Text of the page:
The Laundry Man by Kenneth Rijock ( Penguin/Random House UK)

Saturday, June 25, 2016

PANAMA'S ORGANIZED CRIME SYNDICATE LAUGHS ALL THE WAY TO THE BANK

Mayer Mizrachi Matalon
Most seasoned Panama observers were not surprised this week, when they learned that Mayer Mizrachi Matalon, the son of fugitive Panamanian organized crime figure Aaron Mizrachi, bribed his way out of Picota maximum security prison, where he was being held, pending extradition to his native Panama. Mizrachi is wanted in Panama in a major corruption scandal, but he probably will never see the inside of a Panamanian prison.

Mayer's father, Aaron "Roni" Mizrachi, is the brother-in-law of Panama's fugitive former leader, President Ricardo Martinelli. Both Mizrachis, and Martinelli, participated in massive corruption activities while Martinelli was president. I will not bore you with the details, and they have appeared on this blog many, many times. Aaron Mizrachi, having fled Panama, is now living comfortably in the Middle East, and his extradition, to face justice in Panama City, is extremely unlikely. Martinelli is himself living high on the hog in Miami, where dirty former leaders often go to enjoy their ill-gotten gains.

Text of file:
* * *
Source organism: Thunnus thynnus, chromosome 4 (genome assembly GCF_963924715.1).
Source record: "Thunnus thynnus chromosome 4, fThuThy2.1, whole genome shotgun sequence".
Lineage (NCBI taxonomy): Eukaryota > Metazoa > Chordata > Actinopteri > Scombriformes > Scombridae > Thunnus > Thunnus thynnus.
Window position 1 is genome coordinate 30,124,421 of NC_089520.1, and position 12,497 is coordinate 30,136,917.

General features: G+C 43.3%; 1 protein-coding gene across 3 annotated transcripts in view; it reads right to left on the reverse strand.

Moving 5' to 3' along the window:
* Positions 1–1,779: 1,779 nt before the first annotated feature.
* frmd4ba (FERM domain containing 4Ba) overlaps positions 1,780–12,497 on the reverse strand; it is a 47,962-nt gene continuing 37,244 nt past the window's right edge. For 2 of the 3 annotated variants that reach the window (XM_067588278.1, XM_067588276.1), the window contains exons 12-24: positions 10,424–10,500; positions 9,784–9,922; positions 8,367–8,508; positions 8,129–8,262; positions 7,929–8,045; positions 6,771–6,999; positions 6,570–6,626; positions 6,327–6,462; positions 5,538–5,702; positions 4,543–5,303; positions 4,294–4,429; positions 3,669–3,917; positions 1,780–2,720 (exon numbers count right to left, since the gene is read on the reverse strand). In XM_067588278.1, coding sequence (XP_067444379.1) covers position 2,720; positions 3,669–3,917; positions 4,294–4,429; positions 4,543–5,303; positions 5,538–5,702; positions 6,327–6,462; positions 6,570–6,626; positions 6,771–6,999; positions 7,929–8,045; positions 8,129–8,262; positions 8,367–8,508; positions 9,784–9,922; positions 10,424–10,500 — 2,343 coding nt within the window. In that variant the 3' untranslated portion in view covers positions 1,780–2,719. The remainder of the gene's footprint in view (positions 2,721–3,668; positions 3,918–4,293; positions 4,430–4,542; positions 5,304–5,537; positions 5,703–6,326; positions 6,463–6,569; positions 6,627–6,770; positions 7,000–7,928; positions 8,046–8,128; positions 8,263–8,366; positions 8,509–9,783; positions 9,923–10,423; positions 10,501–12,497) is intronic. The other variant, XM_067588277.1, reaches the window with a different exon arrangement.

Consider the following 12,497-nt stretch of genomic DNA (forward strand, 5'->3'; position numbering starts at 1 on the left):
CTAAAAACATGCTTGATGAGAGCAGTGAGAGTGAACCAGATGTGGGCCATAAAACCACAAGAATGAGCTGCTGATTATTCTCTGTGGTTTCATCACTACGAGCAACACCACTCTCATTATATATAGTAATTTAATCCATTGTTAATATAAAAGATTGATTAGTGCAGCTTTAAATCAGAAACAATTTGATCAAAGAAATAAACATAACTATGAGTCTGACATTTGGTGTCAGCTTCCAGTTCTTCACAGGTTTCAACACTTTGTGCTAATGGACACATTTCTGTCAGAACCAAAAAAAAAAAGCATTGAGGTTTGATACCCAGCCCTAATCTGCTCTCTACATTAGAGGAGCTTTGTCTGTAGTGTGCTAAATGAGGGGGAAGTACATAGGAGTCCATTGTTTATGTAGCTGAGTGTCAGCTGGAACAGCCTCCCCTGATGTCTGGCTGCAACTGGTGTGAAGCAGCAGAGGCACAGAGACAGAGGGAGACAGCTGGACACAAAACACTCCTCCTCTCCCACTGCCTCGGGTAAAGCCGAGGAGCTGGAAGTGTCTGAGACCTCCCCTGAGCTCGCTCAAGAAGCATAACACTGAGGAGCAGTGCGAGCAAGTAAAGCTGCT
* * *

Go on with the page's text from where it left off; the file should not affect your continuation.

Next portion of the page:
Aaron Mizrachi
Mayer has now reportedly requested Political Asylum in Colombia, which is curious, because he is merely a white-collar career criminal, and is not wanted in Panama for anything related to his politics, or opposition to the government of President Juan Carlos Varela. Mizrachi was born into what I refer to as Panama's Syrian organized crime syndicate, due to the fact that many of its members' parents and grandparents are known to have been from Homs, and others from various Middle Eastern countries. You would be stunned to learn who Mayer's relatives are.

Another relative: Gabriel Betesh, also now living in the Middle East

The syndicate is a shadowy organization, many of whose members have married into related families, much like the American Mafia, creating an interlocking directorate, which engages in drug money laundering, fraud, official corruption, and theft of government funds on a grand scale. Their power, in the financial, as well as governmental, spheres, has rendered them immune from criminal prosecution, and the United States, anxious to preserve its valuable listening post on Latin America, is not inclined to interfere, notwithstanding the massive money laundering, through US banks, that the syndicate conducts. The Black Market Peso Exchange, through the Colon Free Zone, is merely the tip of the iceberg for this group.

While the Panama Papers, the Financial Pacific/Petaquilla Mine insider trading case, and assorted other financial scandals, will rock Panama, from time to time, the syndicate will continue to thrive, so long as North America and Europe continue to have their love affair with dangerous drugs from South America. for someone has to launder that money, and what better place than a jurisdiction where questions about Source of Funds, and Beneficial Ownership, never come up. 

Readers who have wondered why I place Country Risk for Panama at such elevated levels now should have a better understanding of one of my reasons.



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